Other problem area surfaces include living room mantels and side tables, bathroom counters, bedside tables, and entryway tables (which tend to collect keys, wallets, and purses).
2. Focus on One Room at a Time
If you live in a 3,000- or 4,000-square-foot house, it’s easy to become overwhelmed by the thought of decluttering. However, you have to drill down and get focused. Instead of looking at it from a big picture perspective, focus on one room at a time.
By doing one room, you’re able to focus all of your energy and effort on 200-300-square feet at a time. Start in one corner of the room and work your way around. Pick up each and every time you run across and ask yourself a series of simple questions:
- Does this serve a functional purpose? (If so, have you used it in the past six months and/or do you plan on using it in the next six months?)
- Does this item bring you joy?
If the item doesn’t serve a functional purpose/isn’t being used and/or doesn’t bring you joy, it moves into a pile of things that you’ll get rid of. This pile will eventually be subdivided into piles like “trash,” “donate,” and “sell.”
3. Avoid “Just in Case” Items
One of the biggest struggles Austin homeowners have with minimalism is not knowing what to do with all of the just-in-case items. In other words, it’s easy to get rid of things you know you aren’t going to use. But then there are those thousands of items that you keep just in case you need them someday. This includes things like random kitchen utensils, old garage tools, old baby clothing and toys, and books.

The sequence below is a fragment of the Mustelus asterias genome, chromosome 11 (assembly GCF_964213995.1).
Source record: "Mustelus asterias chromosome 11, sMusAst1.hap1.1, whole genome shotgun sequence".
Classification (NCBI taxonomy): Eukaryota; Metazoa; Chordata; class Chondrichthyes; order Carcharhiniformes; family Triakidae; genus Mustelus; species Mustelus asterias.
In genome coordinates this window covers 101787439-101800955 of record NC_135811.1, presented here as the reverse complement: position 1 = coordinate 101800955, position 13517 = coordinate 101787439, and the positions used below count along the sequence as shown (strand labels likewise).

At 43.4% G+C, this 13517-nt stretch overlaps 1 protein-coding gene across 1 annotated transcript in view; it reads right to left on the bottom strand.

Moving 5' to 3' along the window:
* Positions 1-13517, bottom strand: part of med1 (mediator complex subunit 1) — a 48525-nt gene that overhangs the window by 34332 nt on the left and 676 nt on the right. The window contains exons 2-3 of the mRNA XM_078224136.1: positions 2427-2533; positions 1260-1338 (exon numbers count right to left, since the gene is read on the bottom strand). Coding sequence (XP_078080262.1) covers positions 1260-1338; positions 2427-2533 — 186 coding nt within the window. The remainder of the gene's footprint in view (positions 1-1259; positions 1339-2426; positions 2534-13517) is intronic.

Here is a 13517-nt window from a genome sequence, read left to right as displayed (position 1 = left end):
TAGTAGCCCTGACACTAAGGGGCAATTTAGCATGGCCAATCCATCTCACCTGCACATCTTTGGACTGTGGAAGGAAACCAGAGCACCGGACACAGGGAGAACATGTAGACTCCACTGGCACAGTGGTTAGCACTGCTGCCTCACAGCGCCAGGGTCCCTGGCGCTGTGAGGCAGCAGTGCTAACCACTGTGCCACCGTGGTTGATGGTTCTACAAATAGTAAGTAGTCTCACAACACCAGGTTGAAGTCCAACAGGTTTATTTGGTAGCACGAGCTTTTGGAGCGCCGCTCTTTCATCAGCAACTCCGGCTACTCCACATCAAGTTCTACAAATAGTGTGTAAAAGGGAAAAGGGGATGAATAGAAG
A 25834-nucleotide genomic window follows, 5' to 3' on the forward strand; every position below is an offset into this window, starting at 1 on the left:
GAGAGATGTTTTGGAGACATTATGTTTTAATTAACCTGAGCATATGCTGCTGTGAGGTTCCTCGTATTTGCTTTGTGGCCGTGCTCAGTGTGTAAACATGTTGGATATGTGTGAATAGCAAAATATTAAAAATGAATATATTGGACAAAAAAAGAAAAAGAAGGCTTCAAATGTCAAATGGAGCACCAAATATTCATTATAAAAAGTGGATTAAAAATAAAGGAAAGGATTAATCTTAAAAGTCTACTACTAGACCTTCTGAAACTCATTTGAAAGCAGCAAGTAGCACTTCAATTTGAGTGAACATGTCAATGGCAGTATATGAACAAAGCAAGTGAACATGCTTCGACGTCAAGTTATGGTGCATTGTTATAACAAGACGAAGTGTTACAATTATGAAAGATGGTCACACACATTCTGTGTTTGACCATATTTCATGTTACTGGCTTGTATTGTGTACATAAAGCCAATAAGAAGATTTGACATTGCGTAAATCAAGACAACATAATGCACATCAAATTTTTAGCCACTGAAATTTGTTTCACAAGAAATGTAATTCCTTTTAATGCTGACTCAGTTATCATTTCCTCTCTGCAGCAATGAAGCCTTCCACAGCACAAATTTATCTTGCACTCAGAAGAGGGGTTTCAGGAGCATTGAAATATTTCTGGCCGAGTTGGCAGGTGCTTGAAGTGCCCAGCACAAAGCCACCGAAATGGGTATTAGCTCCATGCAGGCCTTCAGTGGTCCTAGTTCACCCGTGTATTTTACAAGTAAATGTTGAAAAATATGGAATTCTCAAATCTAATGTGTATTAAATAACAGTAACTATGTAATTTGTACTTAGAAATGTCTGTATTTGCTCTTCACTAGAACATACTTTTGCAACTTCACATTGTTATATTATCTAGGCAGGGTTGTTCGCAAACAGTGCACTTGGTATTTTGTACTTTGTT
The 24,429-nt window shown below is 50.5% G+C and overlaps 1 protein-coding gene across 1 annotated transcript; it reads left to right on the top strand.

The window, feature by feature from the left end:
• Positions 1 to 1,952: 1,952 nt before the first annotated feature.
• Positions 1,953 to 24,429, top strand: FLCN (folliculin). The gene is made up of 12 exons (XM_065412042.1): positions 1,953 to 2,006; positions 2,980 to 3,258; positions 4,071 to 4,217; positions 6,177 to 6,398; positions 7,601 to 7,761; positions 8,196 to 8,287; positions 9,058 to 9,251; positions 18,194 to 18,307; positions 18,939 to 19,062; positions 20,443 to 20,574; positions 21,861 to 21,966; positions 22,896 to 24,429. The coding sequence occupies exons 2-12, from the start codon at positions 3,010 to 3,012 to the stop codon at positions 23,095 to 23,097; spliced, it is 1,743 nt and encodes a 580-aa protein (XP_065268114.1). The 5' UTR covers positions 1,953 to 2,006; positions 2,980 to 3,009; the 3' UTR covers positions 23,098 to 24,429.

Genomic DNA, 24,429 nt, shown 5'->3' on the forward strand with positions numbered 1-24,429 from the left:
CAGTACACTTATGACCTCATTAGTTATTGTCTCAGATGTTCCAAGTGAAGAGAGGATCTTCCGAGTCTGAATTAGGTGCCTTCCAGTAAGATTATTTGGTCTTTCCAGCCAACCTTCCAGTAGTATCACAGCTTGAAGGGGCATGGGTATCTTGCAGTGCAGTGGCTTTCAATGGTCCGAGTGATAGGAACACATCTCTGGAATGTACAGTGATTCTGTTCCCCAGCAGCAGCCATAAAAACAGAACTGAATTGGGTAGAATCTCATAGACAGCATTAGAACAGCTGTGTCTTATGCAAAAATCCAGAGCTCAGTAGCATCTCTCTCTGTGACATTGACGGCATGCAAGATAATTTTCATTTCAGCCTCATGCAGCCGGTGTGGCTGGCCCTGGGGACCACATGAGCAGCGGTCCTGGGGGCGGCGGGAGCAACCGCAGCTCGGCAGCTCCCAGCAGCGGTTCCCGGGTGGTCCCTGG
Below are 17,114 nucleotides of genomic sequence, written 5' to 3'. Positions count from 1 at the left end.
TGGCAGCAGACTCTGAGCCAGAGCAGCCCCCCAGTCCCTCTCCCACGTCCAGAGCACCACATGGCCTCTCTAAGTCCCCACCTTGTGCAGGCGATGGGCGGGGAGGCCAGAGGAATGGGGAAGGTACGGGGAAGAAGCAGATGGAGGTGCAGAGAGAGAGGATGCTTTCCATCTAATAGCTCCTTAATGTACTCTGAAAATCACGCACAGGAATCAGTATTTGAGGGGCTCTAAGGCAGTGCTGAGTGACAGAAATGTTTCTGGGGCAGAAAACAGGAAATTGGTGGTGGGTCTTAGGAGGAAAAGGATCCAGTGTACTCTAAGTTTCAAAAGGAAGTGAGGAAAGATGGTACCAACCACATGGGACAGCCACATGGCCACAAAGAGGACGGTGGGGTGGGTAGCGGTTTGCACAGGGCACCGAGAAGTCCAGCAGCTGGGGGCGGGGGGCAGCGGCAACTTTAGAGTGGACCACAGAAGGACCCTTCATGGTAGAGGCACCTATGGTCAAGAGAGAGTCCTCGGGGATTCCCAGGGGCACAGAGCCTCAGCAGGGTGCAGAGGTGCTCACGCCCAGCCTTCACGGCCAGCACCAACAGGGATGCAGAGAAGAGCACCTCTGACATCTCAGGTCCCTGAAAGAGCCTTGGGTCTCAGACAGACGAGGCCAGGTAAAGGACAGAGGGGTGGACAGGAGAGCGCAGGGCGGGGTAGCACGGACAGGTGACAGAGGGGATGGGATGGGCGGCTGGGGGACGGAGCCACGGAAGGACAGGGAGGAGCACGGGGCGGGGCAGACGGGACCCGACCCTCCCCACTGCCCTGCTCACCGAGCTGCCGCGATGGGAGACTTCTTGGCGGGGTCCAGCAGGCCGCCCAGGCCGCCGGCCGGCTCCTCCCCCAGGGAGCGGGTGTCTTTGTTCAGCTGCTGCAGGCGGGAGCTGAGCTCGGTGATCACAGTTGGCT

The best way to unload these items is to follow the 30×30 Rule. This rule states that if you can purchase an item for $30 or less and replace it in 30 minutes or less, you should get rid of it. For example, if you have an oversized mixing bowl that you haven’t used in three years, you can get rid of it. Because if you ever need it, you can drive to the nearest Walmart and buy a replacement for less than $30.
4. Use the One In, Five Out Rule
You might find it fairly easy to get rid of things, but the real struggle comes on the shopping front. This is why we recommend following the “one in, five out rule.” This rule of thumb says that anytime you bring one new item into the house, you get rid of five items that you currently own. Not only does this help purge your home of unnecessary items, but it also forces you to be more discerning when you purchase something.
5. Prioritize Natural Light
From a design perspective, you should prioritize natural light and open sight lines throughout your home. This will make your house feel bigger and airier (both of which contribute to that minimalist feeling). For simple tips on how to best integrate natural light into your house, reference this guide.
Buy and Sell With Green Residential
At Green Residential, it’s our mission to help Austin homeowners buy and sell with ease (and without giving away unnecessary amounts of equity in the form of commission). As a flat-fee real estate agency, we can potentially save you thousands of dollars. Contact us today to find out more!